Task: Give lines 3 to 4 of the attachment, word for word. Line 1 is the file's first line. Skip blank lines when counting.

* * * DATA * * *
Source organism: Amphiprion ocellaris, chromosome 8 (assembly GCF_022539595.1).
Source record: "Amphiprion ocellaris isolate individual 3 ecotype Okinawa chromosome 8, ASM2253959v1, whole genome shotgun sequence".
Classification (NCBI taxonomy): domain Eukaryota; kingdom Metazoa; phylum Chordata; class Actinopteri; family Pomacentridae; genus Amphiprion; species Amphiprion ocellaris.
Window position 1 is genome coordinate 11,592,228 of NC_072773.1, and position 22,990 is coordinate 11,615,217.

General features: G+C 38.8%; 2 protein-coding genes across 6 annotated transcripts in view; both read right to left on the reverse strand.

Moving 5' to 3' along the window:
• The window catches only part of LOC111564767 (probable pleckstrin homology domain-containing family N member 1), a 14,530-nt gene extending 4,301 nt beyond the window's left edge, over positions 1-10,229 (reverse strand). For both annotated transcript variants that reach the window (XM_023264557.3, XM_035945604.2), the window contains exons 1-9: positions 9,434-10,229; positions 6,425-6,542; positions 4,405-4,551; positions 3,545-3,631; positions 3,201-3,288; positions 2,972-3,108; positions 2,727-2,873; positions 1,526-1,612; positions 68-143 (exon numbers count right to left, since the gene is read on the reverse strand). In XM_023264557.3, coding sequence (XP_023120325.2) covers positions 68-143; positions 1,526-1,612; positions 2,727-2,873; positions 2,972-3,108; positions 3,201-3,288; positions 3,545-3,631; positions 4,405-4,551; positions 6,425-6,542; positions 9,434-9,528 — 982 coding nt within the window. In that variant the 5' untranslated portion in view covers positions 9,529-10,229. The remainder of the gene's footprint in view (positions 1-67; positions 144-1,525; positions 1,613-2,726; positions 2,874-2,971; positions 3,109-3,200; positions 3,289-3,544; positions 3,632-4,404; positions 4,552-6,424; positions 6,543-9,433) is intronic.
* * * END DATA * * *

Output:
Classification (NCBI taxonomy): domain Eukaryota; kingdom Metazoa; phylum Chordata; class Actinopteri; family Pomacentridae; genus Amphiprion; species Amphiprion ocellaris.
Window position 1 is genome coordinate 11,592,228 of NC_072773.1, and position 22,990 is coordinate 11,615,217.